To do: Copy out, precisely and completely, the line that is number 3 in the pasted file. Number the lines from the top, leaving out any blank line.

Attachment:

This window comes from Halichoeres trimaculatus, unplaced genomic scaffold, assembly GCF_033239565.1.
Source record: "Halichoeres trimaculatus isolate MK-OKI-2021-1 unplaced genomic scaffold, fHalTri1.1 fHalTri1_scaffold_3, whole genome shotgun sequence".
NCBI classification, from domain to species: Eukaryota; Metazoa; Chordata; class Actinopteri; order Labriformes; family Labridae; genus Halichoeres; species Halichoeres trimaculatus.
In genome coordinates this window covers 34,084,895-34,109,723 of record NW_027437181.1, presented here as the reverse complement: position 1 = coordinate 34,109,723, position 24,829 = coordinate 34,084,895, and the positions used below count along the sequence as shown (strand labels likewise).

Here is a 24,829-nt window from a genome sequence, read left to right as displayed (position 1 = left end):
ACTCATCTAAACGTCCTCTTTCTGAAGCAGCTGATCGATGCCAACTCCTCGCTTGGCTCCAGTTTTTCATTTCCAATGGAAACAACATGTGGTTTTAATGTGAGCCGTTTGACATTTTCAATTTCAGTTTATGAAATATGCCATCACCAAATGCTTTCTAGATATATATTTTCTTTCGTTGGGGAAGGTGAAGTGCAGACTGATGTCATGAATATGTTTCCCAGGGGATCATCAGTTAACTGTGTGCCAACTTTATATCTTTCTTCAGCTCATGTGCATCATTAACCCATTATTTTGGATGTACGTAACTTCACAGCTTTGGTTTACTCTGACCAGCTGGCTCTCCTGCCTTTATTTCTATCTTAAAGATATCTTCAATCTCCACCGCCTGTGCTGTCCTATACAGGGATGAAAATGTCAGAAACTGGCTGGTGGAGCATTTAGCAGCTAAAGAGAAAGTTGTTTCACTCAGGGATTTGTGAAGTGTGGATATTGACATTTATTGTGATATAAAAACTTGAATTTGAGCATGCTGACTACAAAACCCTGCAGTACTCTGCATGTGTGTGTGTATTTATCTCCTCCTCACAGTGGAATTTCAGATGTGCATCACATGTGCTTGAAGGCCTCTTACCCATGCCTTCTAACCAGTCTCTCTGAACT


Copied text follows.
NCBI classification, from domain to species: Eukaryota; Metazoa; Chordata; class Actinopteri; order Labriformes; family Labridae; genus Halichoeres; species Halichoeres trimaculatus.